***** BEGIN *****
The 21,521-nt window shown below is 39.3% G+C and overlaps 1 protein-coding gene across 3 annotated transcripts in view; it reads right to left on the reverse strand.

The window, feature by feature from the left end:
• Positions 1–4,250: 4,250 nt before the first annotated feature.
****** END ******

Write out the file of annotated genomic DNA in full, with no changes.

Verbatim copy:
The 21,521-nt window shown below is 39.3% G+C and overlaps 1 protein-coding gene across 3 annotated transcripts in view; it reads right to left on the reverse strand.

The window, feature by feature from the left end:
• Positions 1–4,250: 4,250 nt before the first annotated feature.